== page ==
Fad diets. They’ve always been a bugbear to dietitians and nutritionists. Generally they’re written by people with no formal nutrition expertise or understanding of scientific evidence, but rather astute business people who know that silver bullet promises can earn them serious money from book sales. Fads provide great news bites, and therefore often pop up in media articles. Sigh.
The current fad is no exception. I took this photo in my local book shop this week, and you’ll see that the recurring silver bullet today is cutting out sugar. It seems we’re lining up in droves to buy these books, judging by the amounts stocked in bookshops.
As a dietitian who works with food industry clients, including a sugar company*, I know quite a bit about the role of sugars in our diet, our intake of sugars in New Zealand, and the evolving scientific consensus involving sugars and health. So this diet fad is keeping me pretty busy as I try to inject some New Zealand context and scientific evidence into the space.
Let’s be clear, I’m not advocating for unrestricted sugar consumption, or arguing that sugar is particularly good for you. Advice relating to sugars is, and always has been, relevant to strategies to reduce the high risk of overweight and obesity in many countries. However, a singular focus on sugars is unwarranted and would be ineffective for the wider population, when there is nothing metabolically special about sugars (over any other energy source) to cause weight gain. This singular focus also distracts from the importance of a person’s whole diet, and may unintentionally reduce diet quality by reducing intake of nutritious foods such as fruit, vegetables and milk, and increasing intake of saturated fats.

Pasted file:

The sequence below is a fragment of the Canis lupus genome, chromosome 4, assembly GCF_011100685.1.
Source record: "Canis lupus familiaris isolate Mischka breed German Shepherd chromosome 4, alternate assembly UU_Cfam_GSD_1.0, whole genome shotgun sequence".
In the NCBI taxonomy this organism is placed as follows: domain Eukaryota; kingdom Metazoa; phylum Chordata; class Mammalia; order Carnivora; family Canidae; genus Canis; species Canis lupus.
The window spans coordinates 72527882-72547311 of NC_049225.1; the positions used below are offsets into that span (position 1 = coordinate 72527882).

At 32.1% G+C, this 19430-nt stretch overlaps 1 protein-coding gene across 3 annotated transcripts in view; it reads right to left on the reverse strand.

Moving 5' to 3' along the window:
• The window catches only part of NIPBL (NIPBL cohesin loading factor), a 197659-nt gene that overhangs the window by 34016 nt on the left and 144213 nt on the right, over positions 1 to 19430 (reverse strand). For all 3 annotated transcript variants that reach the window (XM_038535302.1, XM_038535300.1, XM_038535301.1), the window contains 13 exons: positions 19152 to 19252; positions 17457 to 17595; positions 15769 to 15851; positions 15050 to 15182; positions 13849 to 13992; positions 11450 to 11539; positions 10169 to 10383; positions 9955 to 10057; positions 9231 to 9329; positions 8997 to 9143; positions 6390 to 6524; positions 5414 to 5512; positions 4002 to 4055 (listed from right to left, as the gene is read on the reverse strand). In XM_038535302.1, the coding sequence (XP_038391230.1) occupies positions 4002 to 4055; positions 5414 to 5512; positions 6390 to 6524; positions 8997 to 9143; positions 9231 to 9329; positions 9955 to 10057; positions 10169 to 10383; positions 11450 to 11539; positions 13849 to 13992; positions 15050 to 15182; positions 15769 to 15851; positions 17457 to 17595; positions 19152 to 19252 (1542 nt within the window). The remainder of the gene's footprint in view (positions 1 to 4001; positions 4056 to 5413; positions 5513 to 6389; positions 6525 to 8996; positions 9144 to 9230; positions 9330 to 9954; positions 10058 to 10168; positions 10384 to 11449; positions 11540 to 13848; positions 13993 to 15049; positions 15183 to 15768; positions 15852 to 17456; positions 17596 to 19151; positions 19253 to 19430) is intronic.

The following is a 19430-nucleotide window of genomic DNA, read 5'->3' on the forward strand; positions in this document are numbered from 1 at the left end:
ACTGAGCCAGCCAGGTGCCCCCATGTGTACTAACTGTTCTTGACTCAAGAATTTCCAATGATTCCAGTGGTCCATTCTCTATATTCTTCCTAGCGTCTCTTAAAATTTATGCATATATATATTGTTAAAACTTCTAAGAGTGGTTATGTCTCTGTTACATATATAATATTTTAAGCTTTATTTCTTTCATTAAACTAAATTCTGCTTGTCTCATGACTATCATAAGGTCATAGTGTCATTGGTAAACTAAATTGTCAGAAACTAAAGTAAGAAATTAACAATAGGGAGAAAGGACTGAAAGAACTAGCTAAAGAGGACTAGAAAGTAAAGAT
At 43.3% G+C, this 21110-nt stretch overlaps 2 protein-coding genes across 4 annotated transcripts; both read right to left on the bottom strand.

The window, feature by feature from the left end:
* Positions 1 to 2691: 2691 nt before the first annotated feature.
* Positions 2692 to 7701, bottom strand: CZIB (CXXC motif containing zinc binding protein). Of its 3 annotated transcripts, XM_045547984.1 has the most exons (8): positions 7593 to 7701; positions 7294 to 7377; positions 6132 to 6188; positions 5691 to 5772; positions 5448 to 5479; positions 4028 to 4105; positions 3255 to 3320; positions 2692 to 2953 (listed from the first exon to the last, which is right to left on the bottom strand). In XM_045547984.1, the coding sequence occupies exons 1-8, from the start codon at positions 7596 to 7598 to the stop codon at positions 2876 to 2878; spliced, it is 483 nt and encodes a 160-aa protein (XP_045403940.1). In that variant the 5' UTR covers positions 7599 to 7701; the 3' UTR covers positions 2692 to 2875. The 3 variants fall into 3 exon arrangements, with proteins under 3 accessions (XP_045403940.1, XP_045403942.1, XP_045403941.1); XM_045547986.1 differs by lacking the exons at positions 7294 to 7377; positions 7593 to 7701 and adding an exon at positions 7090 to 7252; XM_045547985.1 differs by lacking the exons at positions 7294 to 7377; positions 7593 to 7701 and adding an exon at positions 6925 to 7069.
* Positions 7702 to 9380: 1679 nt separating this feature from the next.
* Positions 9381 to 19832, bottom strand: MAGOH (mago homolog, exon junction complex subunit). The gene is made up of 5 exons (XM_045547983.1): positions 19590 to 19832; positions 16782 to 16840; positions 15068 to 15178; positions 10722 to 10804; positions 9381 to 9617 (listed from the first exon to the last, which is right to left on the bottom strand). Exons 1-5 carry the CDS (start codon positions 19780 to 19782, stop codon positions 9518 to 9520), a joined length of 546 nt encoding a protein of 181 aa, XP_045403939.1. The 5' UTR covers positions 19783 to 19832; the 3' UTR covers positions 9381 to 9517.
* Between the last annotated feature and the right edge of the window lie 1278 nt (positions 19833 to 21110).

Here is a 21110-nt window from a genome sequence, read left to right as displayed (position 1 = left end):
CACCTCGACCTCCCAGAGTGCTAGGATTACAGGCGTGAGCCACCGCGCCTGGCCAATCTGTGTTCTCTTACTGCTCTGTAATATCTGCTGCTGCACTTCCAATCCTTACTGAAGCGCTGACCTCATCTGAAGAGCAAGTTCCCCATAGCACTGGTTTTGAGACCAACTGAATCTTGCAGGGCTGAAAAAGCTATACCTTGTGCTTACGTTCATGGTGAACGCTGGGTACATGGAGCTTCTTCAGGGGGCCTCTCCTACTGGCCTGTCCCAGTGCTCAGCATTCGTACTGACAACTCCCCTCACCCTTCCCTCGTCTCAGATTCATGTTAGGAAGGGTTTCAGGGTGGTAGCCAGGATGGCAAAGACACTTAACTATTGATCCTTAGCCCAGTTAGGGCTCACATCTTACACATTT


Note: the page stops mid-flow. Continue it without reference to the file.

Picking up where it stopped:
In 2010 an Australian nutritionist, Dr Chris Forbes-Ewan, provided this useful and balanced feedback on one of the books pictured above. The points he made are still just as relevant today, and I could not put them better myself.
My own personal advice on sugars is pretty simple – ideally items high in sugars should either; also contain a lot of other essential nutrients (vitamins, minerals, fibre, phytonutrients) to justify their regular consumption; or be enjoyed in small amounts.
I used the word enjoyed deliberately. Food is more than a collection of nutrients. We are social beings who interact, share, love and dream over food. Without the ability to enjoy food (responsibly) life just isn’t much fun.
To justify their investment, some of those on these fad diets claim all sorts of short term health gains. I’ve even been approached by “believers” suggesting that all dietitians should provide this advice to their clients, because a number of general practitioners are promoting it. With all due respect to general practitioners, nutritional science isn’t generally their area of expertise.
While I applaud the “believers” for changing their lives, there is no evidence that the responsible consumption of sugar caused their initial health problems. Frankly, cutting any common source of dietary energy from your diet altogether will drastically reduce overall energy intake. Simply being conscious of (and thereby restricting) what you’re putting into your mouth is known to result in weight loss to start with.
Unfortunately the long term results on weight and micronutrient status are unknown – generally because people can’t stomach fad diets for very long. That’s what makes them fad diets. But not to worry – the astute authors will have dreamed up another fad diet to make their money from by then, and so the rollercoaster devoid of common sense continues…
*this blog represents my own personal views, not those of my clients.